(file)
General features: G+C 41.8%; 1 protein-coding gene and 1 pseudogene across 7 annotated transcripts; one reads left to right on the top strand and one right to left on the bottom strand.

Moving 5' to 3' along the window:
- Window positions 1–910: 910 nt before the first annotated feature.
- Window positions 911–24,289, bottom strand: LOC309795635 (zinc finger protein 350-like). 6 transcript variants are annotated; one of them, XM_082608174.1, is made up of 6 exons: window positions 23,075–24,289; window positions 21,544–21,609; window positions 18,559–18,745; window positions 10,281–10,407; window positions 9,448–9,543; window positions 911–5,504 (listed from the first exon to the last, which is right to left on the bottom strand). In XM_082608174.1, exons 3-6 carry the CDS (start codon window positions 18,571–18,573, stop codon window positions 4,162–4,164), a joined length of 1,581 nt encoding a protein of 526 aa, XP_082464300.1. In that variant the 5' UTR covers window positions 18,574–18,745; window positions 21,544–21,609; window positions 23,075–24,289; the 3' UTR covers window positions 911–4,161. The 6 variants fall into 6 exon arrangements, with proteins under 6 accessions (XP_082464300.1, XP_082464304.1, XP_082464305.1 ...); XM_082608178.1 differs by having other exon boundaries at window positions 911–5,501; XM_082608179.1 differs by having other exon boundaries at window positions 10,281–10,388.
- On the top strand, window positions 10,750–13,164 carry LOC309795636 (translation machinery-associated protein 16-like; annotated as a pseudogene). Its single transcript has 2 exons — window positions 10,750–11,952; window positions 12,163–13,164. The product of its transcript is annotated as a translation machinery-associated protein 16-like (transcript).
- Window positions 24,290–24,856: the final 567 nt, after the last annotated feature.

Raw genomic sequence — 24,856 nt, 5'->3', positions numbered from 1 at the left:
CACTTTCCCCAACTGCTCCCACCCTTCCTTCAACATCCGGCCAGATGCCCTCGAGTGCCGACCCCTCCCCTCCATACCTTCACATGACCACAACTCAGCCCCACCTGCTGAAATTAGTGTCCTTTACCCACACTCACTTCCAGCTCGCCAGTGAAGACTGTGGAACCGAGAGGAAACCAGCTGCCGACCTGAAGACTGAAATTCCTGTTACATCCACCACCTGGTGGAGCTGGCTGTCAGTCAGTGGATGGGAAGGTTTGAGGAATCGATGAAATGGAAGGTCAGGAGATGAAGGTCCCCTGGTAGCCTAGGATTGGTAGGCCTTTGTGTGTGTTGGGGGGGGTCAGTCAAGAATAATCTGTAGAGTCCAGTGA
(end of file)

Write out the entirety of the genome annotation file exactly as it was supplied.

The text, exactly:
General features: G+C 41.8%; 1 protein-coding gene and 1 pseudogene across 7 annotated transcripts; one reads left to right on the top strand and one right to left on the bottom strand.

Moving 5' to 3' along the window:
- Window positions 1–910: 910 nt before the first annotated feature.
- Window positions 911–24,289, bottom strand: LOC309795635 (zinc finger protein 350-like). 6 transcript variants are annotated; one of them, XM_082608174.1, is made up of 6 exons: window positions 23,075–24,289; window positions 21,544–21,609; window positions 18,559–18,745; window positions 10,281–10,407; window positions 9,448–9,543; window positions 911–5,504 (listed from the first exon to the last, which is right to left on the bottom strand). In XM_082608174.1, exons 3-6 carry the CDS (start codon window positions 18,571–18,573, stop codon window positions 4,162–4,164), a joined length of 1,581 nt encoding a protein of 526 aa, XP_082464300.1. In that variant the 5' UTR covers window positions 18,574–18,745; window positions 21,544–21,609; window positions 23,075–24,289; the 3' UTR covers window positions 911–4,161. The 6 variants fall into 6 exon arrangements, with proteins under 6 accessions (XP_082464300.1, XP_082464304.1, XP_082464305.1 ...); XM_082608178.1 differs by having other exon boundaries at window positions 911–5,501; XM_082608179.1 differs by having other exon boundaries at window positions 10,281–10,388.
- On the top strand, window positions 10,750–13,164 carry LOC309795636 (translation machinery-associated protein 16-like; annotated as a pseudogene). Its single transcript has 2 exons — window positions 10,750–11,952; window positions 12,163–13,164. The product of its transcript is annotated as a translation machinery-associated protein 16-like (transcript).
- Window positions 24,290–24,856: the final 567 nt, after the last annotated feature.

Raw genomic sequence — 24,856 nt, 5'->3', positions numbered from 1 at the left:
CACTTTCCCCAACTGCTCCCACCCTTCCTTCAACATCCGGCCAGATGCCCTCGAGTGCCGACCCCTCCCCTCCATACCTTCACATGACCACAACTCAGCCCCACCTGCTGAAATTAGTGTCCTTTACCCACACTCACTTCCAGCTCGCCAGTGAAGACTGTGGAACCGAGAGGAAACCAGCTGCCGACCTGAAGACTGAAATTCCTGTTACATCCACCACCTGGTGGAGCTGGCTGTCAGTCAGTGGATGGGAAGGTTTGAGGAATCGATGAAATGGAAGGTCAGGAGATGAAGGTCCCCTGGTAGCCTAGGATTGGTAGGCCTTTGTGTGTGTTGGGGGGGGTCAGTCAAGAATAATCTGTAGAGTCCAGTGA